Consult the bride
Ask your daughter what vision she has for her wedding so you can shop accordingly—is she going for a boho feel or a black-tie dress code? Christy Baird, founder and creative director of San Francisco bridal salon, LOHO Bride says, "Check out your daughter's Pinterest board in advance and shop with her vision in mind." Picking out your MOB-dress is a wedding activity you and your daughter is a fun way to bond, too. Colette Lopez, owner of Santa Barbara wedding event company, La Fete Weddings, says, "Make her a part of your shopping experience. Invite her to come along with you, or send her pictures if you're long distance."
Set a budget
"There are so many beautiful options out there across every price range, budget should not be a stressful part of your thought process," Baird says. Also, take into consideration the mother of the groom's budget. "It is important to be sensitive to not overspend on your gown, especially if the groom's side cannot afford an elaborate or expensive dress," Lopez says.
Choose a dress early on
Traditionally, the mother of the bride picks her dress before the mother of the groom. Once you buy your dress, kindly let the MOG know—or ask the bride to tell the groom to tell his mom … It doesn't matter how the message gets to the MOG, it just needs to get there so she can start shopping for something that's just as special as your look.
Keep the color palette in mind
If the wedding colors are pink and ivory, you should probably rule out a royal blue dress. "It is important that the photos and the overall style and color blends nicely with the bridesmaids and other members of the wedding party," Lopez says. Just as you wouldn't wear white to upstage the bride, straying from the bride and groom's color palette is also an etiquette don't.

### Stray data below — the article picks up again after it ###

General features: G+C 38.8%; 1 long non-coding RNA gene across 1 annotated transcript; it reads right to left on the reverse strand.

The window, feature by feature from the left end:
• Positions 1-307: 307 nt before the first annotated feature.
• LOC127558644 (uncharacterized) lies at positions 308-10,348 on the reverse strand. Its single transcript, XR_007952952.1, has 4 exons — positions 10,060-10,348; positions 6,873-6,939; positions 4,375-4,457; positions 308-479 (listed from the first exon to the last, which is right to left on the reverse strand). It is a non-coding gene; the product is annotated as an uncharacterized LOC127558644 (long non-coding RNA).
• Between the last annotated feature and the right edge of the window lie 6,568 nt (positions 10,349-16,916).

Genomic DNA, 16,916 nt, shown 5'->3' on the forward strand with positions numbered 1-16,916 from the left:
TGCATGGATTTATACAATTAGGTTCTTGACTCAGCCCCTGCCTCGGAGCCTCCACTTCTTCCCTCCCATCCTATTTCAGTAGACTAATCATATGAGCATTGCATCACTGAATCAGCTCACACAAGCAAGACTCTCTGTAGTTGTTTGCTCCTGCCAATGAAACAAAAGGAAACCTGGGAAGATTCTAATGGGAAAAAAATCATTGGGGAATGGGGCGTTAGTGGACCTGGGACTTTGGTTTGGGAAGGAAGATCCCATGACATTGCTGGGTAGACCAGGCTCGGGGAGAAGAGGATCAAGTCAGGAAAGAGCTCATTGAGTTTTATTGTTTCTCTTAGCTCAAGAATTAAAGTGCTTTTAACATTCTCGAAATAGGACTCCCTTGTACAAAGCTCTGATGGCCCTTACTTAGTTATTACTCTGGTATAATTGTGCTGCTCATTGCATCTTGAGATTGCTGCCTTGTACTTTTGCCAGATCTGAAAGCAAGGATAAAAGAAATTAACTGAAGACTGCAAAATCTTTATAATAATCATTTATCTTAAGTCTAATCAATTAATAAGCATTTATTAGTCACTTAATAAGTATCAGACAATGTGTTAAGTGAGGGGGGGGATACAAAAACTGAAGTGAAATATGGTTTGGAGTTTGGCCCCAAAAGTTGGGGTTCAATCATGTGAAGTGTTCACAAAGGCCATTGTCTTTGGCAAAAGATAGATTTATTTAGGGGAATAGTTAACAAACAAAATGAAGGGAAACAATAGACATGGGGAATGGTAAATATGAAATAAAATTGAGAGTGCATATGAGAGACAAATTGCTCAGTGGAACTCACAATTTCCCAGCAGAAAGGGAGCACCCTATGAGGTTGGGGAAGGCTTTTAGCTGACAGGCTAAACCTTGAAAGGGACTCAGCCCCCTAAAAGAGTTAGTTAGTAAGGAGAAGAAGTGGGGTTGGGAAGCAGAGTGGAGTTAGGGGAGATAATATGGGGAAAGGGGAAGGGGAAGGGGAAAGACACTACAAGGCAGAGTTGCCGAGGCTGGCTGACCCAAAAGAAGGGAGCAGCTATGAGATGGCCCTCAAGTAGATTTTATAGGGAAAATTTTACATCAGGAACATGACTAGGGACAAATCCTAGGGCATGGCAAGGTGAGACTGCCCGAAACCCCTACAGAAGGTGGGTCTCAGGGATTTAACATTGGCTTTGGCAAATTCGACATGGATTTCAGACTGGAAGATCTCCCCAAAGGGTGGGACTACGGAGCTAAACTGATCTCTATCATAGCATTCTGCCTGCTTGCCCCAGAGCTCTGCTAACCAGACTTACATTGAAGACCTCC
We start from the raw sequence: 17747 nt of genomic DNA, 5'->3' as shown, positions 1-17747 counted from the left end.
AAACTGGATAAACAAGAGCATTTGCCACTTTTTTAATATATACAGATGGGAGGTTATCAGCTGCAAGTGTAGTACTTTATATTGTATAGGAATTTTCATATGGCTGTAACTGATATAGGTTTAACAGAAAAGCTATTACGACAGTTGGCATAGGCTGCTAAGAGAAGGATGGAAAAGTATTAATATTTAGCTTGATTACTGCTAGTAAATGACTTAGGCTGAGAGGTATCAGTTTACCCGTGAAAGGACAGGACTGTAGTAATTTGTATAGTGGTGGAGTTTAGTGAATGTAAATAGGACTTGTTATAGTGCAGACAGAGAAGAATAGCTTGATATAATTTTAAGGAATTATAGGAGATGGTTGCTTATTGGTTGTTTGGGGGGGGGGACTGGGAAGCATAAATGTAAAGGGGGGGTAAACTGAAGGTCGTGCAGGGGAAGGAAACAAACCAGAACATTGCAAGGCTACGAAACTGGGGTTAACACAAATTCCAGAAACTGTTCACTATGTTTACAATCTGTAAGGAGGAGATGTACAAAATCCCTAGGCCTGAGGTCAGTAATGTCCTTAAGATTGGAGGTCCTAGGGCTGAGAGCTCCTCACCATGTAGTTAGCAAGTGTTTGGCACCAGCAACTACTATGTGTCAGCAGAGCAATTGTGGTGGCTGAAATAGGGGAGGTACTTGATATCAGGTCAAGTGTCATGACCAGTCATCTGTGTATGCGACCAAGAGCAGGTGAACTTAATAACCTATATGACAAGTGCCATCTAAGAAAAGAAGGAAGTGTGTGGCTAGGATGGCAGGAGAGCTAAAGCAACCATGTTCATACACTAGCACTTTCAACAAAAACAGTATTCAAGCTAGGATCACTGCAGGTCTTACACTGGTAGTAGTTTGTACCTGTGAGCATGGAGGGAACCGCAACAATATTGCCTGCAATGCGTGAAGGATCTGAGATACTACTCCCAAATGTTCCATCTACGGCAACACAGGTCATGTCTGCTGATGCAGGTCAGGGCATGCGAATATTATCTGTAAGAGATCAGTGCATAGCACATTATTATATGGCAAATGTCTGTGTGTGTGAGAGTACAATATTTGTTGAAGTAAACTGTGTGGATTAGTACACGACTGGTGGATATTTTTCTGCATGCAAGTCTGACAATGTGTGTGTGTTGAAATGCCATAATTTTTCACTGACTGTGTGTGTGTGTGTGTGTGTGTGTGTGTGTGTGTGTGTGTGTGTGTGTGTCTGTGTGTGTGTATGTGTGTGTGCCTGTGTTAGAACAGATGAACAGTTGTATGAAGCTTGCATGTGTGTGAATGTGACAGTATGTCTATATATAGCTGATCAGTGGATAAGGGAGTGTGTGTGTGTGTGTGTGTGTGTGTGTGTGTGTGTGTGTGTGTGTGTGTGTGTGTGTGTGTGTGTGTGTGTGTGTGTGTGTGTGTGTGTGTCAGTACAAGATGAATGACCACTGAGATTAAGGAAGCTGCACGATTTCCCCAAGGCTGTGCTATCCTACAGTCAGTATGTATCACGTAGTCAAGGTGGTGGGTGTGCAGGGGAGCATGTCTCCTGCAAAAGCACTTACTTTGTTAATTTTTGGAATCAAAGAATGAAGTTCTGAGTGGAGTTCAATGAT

Consider the location
The mother-of-the-bride dress should complement the venue's vibe. "Whether the wedding is in a garden at a private estate, in a ballroom at a resort, or even barefoot on the beach—this will dictate the style that the mother of the bride should wear," Lopez says. Your dress for a 5 p.m. ceremony at a church would call for a more formal dress than a 2 p.m. ceremony at a vineyard.
Don't forget about undergarments
What goes underneath your dress is just as important as the gown itself! "They can smooth your body out, be used as a slip, and most importantly, they'll make you feel confident as you take photos that you'll be looking back on for the rest of your life," Baird explains.
Make sure you're comfortable
Comfort is key. "Continue to search until you find the right dress that you can stand in, sit in, and dance in," Lopez says. No matter how gorgeous a dress is, the last thing you want to be doing on your daughter's big day is fidgeting with your dress.